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India Education Diary Bureau Admin in Developing Capacities of UNESCO Designations For Sustainable Development informs that there could be no future without focusing on the nexus between heritage and the creative economy. In a move to help in that direction, UNESCO designated sites to the proclamation of 2021 as the International Year of Creative Economy for Sustainable Development.

Developing Capacities Of UNESCO Designations For Sustainable Development

The Fondazione Santagata for the Economics of Culture has just released the report of a survey conducted with the support of the UNESCO Regional Bureau for Science and Culture in Europe, in order to assess the impact of the first 5 workshops conducted under the initiative “International Academy on UNESCO Designations and Sustainable Development” (2015-2019). During this fruitful experience, the Academy convened approximately 130 professionals working for UNESCO designated sites from about 50 countries across the world and generated evident positive impact on capacities to contribute to local sustainable development, both directly and indirectly.

The International Academy on UNESCO Designations and Sustainable Development is a capacity-building programme conceived and launched in 2015 by the Santagata Foundation for the Economics of Culture and UNESCO through its Regional Bureau for Science and Culture in Europe, as part of the interdisciplinary and intersectoral programme of the latter.

The International Academy aims to contribute to the achievement of the Sustainable Development Goals of the 2030 Agenda through strengthening the capacities of managing authorities and other local practitioners working with UNESCO designations, with special focus on World Heritage properties, Biosphere Reserves, Global Geoparks, elements inscribed in the Lists for Intangible Cultural Heritage, and Creative Cities. The project was made possible thanks to the annual contribution of Italy to the UNESCO Regional Bureau for Science and Culture in Europe.

So far, 5 yearly international workshops have been organised since 2015, with the exception of 2020 due to the COVID-19 outbreak. Held primarily in Turin and the Piedmont region, with an interactive programme combining lectures, group works and meetings with stakeholders in local real-case scenarios, these workshops saw the attendance of a diverse group of participants from the European region and beyond, creating a community of professionals and incrementing their skills and understanding on how to foster sustainable development in UNESCO designated sites through the integrated management of cultural and natural resources.©Fondazione Santagata. Mont-Viso Transboundary Biosphere Reserve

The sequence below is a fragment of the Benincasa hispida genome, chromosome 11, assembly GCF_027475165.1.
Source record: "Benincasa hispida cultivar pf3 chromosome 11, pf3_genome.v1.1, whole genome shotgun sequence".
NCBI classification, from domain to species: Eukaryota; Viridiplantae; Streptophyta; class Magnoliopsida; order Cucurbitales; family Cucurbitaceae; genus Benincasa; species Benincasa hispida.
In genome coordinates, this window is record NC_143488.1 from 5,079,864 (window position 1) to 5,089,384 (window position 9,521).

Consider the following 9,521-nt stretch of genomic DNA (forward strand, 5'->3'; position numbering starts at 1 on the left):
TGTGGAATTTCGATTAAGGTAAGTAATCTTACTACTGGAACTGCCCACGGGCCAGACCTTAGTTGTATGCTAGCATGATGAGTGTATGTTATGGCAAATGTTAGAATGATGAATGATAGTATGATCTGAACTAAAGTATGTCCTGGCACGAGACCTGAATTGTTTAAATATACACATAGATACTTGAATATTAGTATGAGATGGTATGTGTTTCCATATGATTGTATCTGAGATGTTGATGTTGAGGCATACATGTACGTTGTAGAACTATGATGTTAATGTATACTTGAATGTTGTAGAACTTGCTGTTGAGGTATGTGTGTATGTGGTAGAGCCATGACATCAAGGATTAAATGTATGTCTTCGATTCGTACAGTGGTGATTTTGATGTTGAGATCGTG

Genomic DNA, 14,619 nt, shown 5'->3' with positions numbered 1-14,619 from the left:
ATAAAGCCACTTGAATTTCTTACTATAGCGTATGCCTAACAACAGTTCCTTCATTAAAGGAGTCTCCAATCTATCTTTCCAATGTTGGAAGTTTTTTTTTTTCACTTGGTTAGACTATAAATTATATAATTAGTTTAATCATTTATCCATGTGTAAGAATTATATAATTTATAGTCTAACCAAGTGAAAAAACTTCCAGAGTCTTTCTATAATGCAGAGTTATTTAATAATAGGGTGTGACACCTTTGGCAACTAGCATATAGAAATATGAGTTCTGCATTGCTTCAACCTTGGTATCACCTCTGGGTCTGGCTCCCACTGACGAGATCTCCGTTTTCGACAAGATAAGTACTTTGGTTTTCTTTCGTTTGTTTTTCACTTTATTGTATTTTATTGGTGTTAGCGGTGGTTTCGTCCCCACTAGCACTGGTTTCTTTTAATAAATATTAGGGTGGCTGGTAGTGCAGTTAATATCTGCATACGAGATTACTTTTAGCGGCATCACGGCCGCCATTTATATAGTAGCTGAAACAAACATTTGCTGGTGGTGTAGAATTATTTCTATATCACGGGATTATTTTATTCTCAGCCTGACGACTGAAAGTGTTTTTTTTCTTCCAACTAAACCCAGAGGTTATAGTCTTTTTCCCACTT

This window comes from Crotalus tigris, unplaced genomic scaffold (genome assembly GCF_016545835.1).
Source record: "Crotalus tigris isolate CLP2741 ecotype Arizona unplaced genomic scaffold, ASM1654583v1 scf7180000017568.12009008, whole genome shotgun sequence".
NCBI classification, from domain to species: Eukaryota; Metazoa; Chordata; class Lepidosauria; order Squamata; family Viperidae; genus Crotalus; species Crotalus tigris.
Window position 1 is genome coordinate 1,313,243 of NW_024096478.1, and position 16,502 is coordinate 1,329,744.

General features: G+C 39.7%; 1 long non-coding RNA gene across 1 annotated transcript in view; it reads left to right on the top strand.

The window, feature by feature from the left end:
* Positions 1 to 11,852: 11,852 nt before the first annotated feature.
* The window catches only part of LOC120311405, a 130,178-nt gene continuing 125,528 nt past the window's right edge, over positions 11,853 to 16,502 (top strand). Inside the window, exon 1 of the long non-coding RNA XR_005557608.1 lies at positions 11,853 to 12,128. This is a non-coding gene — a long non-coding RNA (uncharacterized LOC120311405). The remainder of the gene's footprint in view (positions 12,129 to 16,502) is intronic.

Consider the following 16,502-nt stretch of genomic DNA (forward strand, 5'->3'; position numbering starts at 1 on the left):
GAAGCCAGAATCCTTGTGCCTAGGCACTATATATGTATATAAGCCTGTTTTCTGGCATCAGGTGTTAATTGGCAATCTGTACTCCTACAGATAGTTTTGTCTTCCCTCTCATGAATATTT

In response to the disruption of the Academy’s regular activities due to the COVID-19 pandemic in 2020, the UNESCO Regional Bureau for Science and Culture in Europe and the Santagata Foundation launched an in-depth survey to evaluate the impact of the workshops held in previous years, aimed at participants and local partners involved. The outcomes of the survey were analysed and presented in a technical report, which offers evidence of the positive impact of the Academy especially in terms of knowledge advancement, networking and regional cooperation.© UNESCO

The Academy experience helped participants to envisage and pursue new partnership opportunities in their respective local contexts at different levels: within the governance framework of single designated sites; across different policy sectors (e.g. culture, environment, tourism, agriculture, creative economy); between different designations in multi-designated areas or in close territorial proximity; as well as between different designated sites in different countries or territorial contexts.

The responses of participants also attest to the importance of the Academy in improving advancing participants’ knowledge on UNESCO designations and related processes; enhancing their professional capacities; sharing good practices; supporting peer learning, and eventually promoting the introduction of new operational measures or policies in the concerned designated sites.©Fondazione Santagata. Residences of the Royal House of Savoy, Pollenzo – UNESCO World Heritage

One of the key findings of the survey is that none of the selected UNESCO designated areas were immune to the heavy socio-economic effects of the COVID-19 pandemic, highlighting the necessity to develop appropriate responses to the crisis in the sense of sustainably leveraging cultural and natural assets for recovery. This was reflected in the capacity-building priorities that the respondents indicated for future workshops of the Academy, focusing especially on: i) how to effectively sustain economic growth while ensuring social and environmental sustainability; ii) increasing the preparedness, resilience, and recovery of the sites in face of emergencies; iii) supporting the construction of a strategic, integrated, and participatory management framework with a view to achieving middle and long-term objectives.

On this basis, the UNESCO Regional Bureau for Science and Culture in Europe, together with Fondazione Santagata are working to prepare the 6th workshop of the Academy, which is tentatively scheduled in October 2021 and will focus on the nexus between heritage and the creative economy in UNESCO designated sites, in the wake of the proclamation of 2021 as International Year of Creative Economy for Sustainable Development.

A summary of the survey report is available here: https://unesdoc.unesco.org/ark:/48223/pf0000376137

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